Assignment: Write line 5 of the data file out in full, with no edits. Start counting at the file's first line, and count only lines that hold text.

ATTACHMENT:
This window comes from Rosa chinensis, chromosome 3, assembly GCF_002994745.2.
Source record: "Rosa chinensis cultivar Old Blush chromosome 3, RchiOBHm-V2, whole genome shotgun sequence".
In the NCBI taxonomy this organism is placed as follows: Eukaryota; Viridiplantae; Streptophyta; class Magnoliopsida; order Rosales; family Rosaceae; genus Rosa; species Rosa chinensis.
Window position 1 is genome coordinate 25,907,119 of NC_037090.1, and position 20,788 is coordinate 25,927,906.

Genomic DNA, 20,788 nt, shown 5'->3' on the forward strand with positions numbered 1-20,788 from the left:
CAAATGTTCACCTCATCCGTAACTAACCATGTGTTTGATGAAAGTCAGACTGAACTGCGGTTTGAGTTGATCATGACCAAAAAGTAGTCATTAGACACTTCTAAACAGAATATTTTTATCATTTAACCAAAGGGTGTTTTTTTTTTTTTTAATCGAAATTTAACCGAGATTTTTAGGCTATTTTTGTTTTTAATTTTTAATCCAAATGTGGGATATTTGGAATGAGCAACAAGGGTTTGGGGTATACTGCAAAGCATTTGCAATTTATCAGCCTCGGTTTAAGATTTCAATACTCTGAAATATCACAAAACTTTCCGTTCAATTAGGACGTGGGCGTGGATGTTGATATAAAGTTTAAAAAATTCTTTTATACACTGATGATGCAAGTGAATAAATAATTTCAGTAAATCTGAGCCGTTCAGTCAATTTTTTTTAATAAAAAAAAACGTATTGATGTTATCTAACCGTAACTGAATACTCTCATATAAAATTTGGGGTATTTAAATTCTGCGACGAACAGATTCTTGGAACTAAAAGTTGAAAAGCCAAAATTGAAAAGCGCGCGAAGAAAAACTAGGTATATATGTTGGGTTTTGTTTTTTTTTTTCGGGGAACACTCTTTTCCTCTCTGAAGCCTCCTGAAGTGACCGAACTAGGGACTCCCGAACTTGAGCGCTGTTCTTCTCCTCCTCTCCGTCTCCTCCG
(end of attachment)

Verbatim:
Genomic DNA, 20,788 nt, shown 5'->3' on the forward strand with positions numbered 1-20,788 from the left: